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News > Newsmakers
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Trump's wedding savings
Top vendors, from jewelers to caterers, offer free or discounted services to hear 'You're hired!'
January 13, 2005: 8:02 AM EST

NEW YORK (CNN/Money) - When Donald Trump gets married Jan. 22, he'll benefit from the trend of celebrities getting discounts from vendors such as jewelers, photographers, florists and caterers who want to be part of high-profile nuptials, according to a published report.

Donald Trump is one of the celebrities benefiting from wedding vendors who want to offer them discounts.  
Donald Trump is one of the celebrities benefiting from wedding vendors who want to offer them discounts.

The New York Times reported Thursday that Trump paid only half-price for a 15-carat diamond ring that normally goes for $1.5 million. And the discounts didn't stop there, according to the report.

"Literally anything you can imagine, from photos to flowers to food to jets to airports to diamonds," Mr. Trump told the newspaper, discussing the discounts he's received. "And for every item, there's five people who want to do it. In all cases they don't want anything, but they want recognition."

The newspaper said others providing savings to Trump include Jean-Georges Vongerichten, who runs a four-star restaurant in Trump International on Columbus Circle. He will provide free filet mignon with green peppercorn sauce dinners for 500 guests, which the newspaper estimates would normally cost about $43,000.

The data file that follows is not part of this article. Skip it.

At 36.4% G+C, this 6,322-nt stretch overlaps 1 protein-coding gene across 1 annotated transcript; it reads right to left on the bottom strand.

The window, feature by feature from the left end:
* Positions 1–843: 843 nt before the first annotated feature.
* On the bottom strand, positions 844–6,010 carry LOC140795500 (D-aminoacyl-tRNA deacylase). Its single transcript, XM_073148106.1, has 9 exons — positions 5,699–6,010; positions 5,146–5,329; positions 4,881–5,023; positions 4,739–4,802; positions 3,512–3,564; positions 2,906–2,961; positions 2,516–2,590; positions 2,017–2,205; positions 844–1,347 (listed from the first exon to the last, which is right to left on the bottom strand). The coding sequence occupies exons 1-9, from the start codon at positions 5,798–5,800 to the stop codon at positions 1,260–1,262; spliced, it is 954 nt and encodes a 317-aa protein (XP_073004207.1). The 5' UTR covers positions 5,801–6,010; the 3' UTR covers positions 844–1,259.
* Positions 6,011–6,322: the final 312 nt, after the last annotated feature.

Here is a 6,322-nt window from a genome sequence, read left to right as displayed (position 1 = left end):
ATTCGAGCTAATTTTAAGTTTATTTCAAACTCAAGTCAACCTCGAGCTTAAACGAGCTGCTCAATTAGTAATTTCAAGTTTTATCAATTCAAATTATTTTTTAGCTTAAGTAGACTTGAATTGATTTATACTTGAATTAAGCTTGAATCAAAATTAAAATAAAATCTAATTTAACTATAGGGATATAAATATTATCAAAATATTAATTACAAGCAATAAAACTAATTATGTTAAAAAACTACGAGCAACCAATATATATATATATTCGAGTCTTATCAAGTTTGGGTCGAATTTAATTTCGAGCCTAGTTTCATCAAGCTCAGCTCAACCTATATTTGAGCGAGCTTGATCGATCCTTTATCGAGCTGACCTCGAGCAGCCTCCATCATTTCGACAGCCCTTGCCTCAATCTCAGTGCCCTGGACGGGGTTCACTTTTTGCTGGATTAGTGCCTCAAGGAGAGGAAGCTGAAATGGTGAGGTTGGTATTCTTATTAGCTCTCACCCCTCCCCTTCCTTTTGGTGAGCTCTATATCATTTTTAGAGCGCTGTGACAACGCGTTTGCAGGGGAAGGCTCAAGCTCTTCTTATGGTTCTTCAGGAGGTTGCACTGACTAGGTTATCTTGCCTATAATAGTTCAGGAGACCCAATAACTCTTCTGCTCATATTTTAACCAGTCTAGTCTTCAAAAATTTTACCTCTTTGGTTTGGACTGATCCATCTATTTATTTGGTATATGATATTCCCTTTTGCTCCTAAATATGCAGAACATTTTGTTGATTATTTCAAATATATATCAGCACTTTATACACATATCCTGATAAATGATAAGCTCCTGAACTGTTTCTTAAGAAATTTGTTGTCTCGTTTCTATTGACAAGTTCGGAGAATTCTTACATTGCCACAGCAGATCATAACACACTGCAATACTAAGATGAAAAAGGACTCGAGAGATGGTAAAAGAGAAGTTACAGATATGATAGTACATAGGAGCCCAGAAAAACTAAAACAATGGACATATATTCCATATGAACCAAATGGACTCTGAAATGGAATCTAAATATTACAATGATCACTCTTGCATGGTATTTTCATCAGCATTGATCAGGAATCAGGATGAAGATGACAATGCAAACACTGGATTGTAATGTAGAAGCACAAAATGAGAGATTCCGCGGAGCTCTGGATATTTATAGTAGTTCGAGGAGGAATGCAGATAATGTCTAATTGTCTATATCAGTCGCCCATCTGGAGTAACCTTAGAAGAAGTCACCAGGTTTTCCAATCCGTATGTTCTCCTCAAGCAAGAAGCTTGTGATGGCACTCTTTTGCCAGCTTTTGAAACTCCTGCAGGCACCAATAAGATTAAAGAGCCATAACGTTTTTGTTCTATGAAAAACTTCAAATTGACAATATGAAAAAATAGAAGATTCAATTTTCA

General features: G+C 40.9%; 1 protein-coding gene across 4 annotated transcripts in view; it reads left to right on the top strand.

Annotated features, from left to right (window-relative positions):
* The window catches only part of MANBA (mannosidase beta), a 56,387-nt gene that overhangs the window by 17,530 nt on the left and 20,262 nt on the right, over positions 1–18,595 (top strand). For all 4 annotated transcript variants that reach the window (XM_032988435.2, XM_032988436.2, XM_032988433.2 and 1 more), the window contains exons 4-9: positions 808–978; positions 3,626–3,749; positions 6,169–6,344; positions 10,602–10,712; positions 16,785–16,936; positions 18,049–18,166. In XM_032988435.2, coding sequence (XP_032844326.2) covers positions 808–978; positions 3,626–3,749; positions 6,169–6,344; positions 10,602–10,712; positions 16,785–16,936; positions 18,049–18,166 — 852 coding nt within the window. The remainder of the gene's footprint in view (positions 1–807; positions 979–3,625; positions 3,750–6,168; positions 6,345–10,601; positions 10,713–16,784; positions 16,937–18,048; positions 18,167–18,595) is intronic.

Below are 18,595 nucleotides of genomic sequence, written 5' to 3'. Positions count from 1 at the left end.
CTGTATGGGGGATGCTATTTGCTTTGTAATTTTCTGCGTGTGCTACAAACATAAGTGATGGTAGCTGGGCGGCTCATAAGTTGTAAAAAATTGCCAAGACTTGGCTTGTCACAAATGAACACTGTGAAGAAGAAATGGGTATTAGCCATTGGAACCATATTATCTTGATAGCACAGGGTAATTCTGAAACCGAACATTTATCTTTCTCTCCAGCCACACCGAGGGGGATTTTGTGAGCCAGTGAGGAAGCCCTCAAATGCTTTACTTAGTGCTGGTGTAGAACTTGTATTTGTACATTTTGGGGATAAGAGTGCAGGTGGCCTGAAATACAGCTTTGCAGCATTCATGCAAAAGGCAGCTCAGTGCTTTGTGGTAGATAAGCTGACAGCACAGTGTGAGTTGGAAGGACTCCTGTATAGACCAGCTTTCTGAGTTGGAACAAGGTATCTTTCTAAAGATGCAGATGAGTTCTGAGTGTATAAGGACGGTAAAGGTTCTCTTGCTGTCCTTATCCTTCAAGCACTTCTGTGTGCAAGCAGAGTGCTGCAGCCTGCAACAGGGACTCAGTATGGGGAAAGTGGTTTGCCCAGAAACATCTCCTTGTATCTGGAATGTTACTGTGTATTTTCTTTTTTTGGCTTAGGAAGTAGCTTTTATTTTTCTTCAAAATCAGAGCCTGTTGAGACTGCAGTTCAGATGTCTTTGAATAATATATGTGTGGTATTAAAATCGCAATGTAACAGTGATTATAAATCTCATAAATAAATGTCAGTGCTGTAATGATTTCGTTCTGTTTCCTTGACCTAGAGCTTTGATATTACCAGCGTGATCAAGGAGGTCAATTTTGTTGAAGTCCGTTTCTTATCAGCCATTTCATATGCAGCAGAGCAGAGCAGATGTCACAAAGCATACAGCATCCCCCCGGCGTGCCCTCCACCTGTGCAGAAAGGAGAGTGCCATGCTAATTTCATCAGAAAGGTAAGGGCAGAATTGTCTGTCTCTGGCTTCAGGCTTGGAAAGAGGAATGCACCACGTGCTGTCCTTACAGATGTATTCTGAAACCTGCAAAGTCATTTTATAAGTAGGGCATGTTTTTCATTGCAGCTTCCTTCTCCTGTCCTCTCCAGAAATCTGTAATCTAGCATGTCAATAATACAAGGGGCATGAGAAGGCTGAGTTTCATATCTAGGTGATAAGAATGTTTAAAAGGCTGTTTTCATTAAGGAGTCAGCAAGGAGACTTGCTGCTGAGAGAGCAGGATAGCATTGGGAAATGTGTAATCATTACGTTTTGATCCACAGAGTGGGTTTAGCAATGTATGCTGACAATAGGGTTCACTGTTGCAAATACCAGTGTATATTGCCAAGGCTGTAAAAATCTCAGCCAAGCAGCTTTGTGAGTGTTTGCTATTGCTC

Trump isn't the only one saving big money on a trip down the aisle. The newspaper said that other celebrities, including Tori Spelling, Britney Spears and Star Jones, are benefiting from the desire of top-tier providers to be included in weddings that are at the center of media attention.

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"I don't call it bartering, I call it product placement," said Steve Paster, president of the Alpine Creative Group, a New York-based company that offered to provide lower-cost wedding invitations to Jones before she found another vendor who gave them to her for free.

The discounts have not stopped the cost of an A-list wedding from rising past $1 million, however. And the discounts and freebies are not without critics.

"I think it's the epitome of bad taste," etiquette expert Letitia Baldrige told the newspaper. "There are only three things that should not be commercialized: when you are born, when you get married and when you die. You should not make a deal with a funeral parlor to get publicity, and it's very bad taste to get publicity for a wedding."  Top of page




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